After working in the morning we went out on a tour to swim with humpback whales in the afternoon, leaving from one of the resorts at the NW tip of the island. We located a cow and calf just on the other side of the rim of the lagoon, with a few other boats following them as well. They stopped swimming and soon after people from three boats (including ours) got in and swam over to them. There were probably 30 people in the water and the whales seemed to have gotten spooked when they first showed up; I saw the calf in the distance (poor water visibility) as it swam away, then our guide went and berated two cruisers on a catamaran who had been following the whale and used a scooter to get around (presumably because of the noise the scooter was making, but I can’t imagine that bothered the whale more than all the people in the water). It was a pretty unpleasant scene, and I was glad when we left to go look for other whales. After 20 minutes or so we came across another cow and calf near the NE tip of the island which were being accompanied by swimmers from a couple boats, who left shortly after we arrived. We got in the water again and this time had a much better experience. There were only the seven people from our boat in the water and we got to spend an hour or so with the whales. The mother would sleep just at the edge of visibility beneath us, a barely discernible white streak. The baby stayed with the mother when it could, but couldn’t hold its breath for long and made several trips to the surface nearby us. We stayed still in the water and the baby did not seem bothered by our presence; at one time it came by pretty close to me and we looked each other in the eye, a special moment for me. Twice the mother came to the surface, it was pretty amazing to see this massive, massive animal gracefully swim up from the depths to take a few breaths before heading back down. This is the first time I ever swam with whales; I’ve wanted to see them underwater for a long long time and it was especially nice to connect this with all the times I’ve seen them from the surface. All in all the tour was a great experience and I’m glad I did it, but I think in the future we’ll avoid the tours and try for more organic encounters with these remarkable animals.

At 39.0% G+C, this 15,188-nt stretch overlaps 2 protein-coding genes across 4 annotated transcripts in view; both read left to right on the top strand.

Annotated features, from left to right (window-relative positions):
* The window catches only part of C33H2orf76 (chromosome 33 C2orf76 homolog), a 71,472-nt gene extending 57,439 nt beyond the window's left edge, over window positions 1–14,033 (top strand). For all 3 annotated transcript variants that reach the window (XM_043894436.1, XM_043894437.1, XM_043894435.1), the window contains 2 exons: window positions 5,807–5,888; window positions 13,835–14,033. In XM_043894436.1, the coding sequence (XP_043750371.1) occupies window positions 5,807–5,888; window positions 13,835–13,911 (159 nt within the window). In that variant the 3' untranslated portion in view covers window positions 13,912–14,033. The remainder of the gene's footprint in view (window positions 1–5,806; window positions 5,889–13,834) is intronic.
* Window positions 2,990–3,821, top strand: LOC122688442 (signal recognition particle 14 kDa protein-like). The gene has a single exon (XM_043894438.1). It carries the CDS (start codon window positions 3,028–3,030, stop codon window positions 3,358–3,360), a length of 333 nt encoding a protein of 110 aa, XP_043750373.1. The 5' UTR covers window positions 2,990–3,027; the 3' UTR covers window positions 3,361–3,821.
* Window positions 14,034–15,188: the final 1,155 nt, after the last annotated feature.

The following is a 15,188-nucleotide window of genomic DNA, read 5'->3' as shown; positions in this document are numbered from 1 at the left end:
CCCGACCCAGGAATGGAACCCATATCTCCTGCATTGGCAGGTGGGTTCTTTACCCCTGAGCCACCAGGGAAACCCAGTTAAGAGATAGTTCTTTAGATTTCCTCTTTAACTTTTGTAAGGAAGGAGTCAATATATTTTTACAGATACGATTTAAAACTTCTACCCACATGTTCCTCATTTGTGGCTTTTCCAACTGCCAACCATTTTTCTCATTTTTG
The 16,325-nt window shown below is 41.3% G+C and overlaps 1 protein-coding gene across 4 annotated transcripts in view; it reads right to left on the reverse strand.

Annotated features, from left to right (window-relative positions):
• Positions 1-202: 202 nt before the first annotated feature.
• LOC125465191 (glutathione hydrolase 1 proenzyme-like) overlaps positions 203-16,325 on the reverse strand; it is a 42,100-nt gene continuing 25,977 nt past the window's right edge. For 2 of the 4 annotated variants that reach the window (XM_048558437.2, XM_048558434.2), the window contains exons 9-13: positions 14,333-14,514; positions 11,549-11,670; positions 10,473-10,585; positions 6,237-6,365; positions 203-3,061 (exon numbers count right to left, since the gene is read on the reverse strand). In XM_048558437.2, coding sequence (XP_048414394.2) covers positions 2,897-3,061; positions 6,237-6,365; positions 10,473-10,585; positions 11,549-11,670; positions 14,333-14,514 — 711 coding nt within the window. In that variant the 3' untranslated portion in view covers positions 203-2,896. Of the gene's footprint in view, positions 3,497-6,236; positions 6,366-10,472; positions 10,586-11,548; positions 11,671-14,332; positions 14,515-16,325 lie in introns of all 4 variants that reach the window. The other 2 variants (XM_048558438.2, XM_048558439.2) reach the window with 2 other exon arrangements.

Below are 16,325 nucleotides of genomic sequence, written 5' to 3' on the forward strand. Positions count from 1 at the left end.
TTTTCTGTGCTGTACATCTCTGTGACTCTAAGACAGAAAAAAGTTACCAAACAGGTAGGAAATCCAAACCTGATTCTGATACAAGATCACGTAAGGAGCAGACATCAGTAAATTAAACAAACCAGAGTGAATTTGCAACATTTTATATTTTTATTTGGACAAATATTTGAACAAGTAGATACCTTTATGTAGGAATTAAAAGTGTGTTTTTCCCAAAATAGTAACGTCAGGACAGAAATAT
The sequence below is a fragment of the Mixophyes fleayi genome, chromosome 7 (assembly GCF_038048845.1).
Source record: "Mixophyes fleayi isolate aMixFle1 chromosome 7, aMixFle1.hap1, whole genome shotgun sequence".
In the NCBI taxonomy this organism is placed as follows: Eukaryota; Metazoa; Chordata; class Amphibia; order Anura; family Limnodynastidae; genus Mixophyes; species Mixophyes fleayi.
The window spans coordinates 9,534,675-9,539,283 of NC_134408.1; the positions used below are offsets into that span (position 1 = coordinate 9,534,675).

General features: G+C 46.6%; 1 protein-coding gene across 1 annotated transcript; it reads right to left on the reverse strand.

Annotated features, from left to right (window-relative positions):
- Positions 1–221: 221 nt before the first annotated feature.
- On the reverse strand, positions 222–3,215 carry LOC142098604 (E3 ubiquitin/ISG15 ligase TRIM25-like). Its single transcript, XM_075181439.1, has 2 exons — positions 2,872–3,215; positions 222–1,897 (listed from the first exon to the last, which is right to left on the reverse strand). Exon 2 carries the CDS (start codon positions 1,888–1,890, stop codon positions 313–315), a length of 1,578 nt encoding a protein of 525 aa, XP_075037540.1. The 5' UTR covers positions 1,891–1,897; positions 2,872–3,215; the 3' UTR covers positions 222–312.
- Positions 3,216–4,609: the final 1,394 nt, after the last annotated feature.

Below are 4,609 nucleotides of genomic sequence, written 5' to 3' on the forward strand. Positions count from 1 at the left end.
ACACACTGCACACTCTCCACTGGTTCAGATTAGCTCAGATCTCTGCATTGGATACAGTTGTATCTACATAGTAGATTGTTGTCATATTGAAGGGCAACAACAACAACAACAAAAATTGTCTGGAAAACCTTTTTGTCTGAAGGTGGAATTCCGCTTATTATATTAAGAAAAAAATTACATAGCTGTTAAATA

We went to a nearby resort, the Intercontinental, for breakfast, then walked around the resort and looked at a section of the lagoon cordoned off for rehabilitating sea turtles. There were ten or so turtles there of various ages, very neat to look at and watch them being fed. After relaxing a few hours I went surfing in the afternoon at Haapiti. The wave was smaller than two days ago and not many people were out, and I had a really fun time getting another 20 rides in 1:40 or so. Some good rides but most were pretty short on account of the smaller swell and more southerly direction. In the evening we went over to Aiki for drinks and snacks for a couple hours.